Maternal body mass index affects embryo morphokinetics: a time-lapse study

Abstract

Purpose

To assess the effect of body mass index (BMI) on morphokinetic parameters of human embryos evaluated with time-lapse technology during in vitro culture.

Methods

A retrospective analysis of ART cycles utilizing time-lapse technology was undertaken to assess the potential impact of maternal BMI on morphokinetic and static morphological parameters of embryo development. The cohort of patients was divided into four groups: 593 embryos from 128 underweight women in group A; 5248 embryos from 1107 normal weight women in group B; 1053 embryos from 226 overweight women in group C; and 286 embryos from 67 obese women in group D.

Results

After adjusting for maternal age, paternal age, and cause of infertility, time to reach five blastomeres (t5) and time to reach eight blastomeres (t8) were longer in obese women compared with normoweight women [50.84 h (46.31–55.29) vs. 49.24 h (45.69–53.22) and 57.89 h (51.60–65.94) vs. 55.66 h (50.89–62.89), adjusted p < 0.05 and adjusted p < 0.01, respectively]. In addition, t8 was also delayed in overweight compared with normoweight women [56.72 h (51.83–63.92) vs. 55.66 h (50.89–62.89), adjusted p < 0.01]. No significant differences were observed among groups with regard to embryo morphology and pregnancy rate. Miscarriage rate was higher in underweight compared with normoweight women (OR = 2.1; 95% CI 1.12–3.95, adjusted p < 0.05).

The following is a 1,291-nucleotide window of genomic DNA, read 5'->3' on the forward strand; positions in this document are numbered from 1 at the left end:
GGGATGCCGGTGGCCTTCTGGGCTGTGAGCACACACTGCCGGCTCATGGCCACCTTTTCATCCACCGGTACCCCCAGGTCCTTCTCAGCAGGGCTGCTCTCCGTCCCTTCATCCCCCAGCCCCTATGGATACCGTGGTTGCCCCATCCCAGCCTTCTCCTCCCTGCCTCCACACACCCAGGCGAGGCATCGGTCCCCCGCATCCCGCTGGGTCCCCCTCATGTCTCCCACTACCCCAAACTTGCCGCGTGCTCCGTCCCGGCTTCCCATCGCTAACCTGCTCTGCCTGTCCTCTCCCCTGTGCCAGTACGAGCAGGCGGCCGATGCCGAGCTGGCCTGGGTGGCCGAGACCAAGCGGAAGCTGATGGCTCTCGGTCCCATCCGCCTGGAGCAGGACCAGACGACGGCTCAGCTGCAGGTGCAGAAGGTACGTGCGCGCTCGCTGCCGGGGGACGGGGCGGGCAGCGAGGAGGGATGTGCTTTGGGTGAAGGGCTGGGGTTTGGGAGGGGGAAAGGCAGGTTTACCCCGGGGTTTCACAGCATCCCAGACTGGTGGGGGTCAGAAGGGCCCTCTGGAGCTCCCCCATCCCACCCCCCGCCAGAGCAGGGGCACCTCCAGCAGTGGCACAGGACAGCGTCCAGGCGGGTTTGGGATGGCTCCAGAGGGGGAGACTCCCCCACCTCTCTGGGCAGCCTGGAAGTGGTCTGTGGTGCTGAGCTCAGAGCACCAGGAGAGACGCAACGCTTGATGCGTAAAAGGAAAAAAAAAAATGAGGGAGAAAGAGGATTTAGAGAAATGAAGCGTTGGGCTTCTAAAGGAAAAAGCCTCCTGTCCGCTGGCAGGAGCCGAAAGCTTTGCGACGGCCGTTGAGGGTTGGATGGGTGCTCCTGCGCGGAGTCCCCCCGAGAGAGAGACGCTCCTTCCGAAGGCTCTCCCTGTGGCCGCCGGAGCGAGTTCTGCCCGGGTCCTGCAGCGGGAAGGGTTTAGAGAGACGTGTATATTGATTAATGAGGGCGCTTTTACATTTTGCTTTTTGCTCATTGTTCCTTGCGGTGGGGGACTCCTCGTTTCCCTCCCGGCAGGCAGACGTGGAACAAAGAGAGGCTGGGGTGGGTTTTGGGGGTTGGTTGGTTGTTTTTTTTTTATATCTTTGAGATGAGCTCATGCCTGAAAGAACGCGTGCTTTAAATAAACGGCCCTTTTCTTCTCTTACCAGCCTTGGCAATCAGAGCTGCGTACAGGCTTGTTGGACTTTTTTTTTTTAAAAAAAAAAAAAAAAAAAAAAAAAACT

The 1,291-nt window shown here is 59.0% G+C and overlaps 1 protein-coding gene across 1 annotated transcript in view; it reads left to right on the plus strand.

Conclusion

Assessment with time-lapse technology but not by classical static morphology evidences that maternal BMI affects embryo development. Maternal obesity and overweight are associated with slower embryo development.

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Correspondence to Mariabeatrice Dal Canto.

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Bartolacci, A., Buratini, J., Moutier, C. et al. Maternal body mass index affects embryo morphokinetics: a time-lapse study. J Assist Reprod Genet 36, 1109–1116 (2019). https://doi.org/10.1007/s10815-019-01456-3

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Keywords

  • BMI
  • Embryo development
  • Morphokinetics
  • Time-lapse